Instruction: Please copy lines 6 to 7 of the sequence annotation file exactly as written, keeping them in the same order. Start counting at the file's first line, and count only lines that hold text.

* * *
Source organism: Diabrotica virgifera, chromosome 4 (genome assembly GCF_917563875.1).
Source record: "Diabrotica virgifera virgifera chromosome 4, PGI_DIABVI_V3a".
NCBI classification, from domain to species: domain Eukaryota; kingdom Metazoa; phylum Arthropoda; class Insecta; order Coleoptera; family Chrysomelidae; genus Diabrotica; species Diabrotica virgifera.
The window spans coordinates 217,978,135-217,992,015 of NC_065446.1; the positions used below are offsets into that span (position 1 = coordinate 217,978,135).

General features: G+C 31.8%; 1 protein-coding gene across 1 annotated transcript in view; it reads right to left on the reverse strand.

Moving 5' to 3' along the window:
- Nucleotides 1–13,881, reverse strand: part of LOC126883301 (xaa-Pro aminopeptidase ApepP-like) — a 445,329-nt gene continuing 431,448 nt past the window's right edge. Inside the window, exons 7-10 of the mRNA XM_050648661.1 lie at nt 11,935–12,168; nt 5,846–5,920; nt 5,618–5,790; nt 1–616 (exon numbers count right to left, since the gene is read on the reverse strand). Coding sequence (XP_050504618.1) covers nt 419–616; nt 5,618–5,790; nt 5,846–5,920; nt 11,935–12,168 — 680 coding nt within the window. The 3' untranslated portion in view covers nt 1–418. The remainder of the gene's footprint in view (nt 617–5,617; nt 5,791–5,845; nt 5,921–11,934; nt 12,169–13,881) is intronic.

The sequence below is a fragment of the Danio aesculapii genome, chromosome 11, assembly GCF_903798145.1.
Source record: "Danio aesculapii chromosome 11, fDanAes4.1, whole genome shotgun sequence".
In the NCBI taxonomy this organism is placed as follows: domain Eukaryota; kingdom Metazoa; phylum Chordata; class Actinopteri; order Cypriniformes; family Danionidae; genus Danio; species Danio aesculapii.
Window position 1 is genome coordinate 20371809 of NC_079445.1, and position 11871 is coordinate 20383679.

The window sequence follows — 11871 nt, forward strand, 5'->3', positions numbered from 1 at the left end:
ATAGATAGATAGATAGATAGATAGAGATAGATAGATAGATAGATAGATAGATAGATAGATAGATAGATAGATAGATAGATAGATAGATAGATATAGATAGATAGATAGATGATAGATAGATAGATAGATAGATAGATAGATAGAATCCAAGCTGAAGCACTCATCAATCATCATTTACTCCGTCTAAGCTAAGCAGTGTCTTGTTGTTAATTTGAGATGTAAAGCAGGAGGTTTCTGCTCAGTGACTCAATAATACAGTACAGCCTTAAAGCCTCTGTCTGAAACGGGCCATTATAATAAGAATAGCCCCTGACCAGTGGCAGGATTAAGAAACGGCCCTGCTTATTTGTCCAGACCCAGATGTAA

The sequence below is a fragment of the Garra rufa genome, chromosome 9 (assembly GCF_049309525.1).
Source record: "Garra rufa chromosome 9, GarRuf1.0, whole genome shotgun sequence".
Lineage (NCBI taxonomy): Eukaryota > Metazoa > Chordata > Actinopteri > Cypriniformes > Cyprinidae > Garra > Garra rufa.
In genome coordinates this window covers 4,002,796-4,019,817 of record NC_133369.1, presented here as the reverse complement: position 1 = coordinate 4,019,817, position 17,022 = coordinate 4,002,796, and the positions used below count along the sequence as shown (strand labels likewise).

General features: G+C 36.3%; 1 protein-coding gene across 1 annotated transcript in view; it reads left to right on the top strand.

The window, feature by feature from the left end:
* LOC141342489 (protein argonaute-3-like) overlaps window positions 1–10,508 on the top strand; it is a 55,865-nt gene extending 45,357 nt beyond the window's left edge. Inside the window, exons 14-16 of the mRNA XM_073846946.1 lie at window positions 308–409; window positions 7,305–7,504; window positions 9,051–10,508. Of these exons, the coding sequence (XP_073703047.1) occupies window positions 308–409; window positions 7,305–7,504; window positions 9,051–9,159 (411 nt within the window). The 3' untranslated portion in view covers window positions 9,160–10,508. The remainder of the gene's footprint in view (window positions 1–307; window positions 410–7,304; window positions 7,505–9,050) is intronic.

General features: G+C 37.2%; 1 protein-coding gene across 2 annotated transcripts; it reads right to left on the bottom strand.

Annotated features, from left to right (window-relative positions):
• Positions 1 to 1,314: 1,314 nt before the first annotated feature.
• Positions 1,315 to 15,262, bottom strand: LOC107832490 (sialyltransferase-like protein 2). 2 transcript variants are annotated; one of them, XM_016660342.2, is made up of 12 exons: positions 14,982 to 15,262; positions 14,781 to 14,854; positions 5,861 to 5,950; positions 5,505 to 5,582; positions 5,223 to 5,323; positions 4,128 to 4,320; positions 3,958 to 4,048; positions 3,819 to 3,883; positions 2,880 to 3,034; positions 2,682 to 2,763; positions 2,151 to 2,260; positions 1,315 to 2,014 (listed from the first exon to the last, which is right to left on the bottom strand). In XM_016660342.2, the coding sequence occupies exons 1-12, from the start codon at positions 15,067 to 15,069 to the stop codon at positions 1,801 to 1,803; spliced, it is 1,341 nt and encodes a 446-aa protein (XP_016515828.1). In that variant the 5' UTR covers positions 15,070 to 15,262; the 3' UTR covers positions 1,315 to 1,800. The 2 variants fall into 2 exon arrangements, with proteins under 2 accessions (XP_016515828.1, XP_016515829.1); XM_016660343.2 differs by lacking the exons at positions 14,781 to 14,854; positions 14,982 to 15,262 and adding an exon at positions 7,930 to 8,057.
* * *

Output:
Moving 5' to 3' along the window:
- Nucleotides 1–13,881, reverse strand: part of LOC126883301 (xaa-Pro aminopeptidase ApepP-like) — a 445,329-nt gene continuing 431,448 nt past the window's right edge. Inside the window, exons 7-10 of the mRNA XM_050648661.1 lie at nt 11,935–12,168; nt 5,846–5,920; nt 5,618–5,790; nt 1–616 (exon numbers count right to left, since the gene is read on the reverse strand). Coding sequence (XP_050504618.1) covers nt 419–616; nt 5,618–5,790; nt 5,846–5,920; nt 11,935–12,168 — 680 coding nt within the window. The 3' untranslated portion in view covers nt 1–418. The remainder of the gene's footprint in view (nt 617–5,617; nt 5,791–5,845; nt 5,921–11,934; nt 12,169–13,881) is intronic.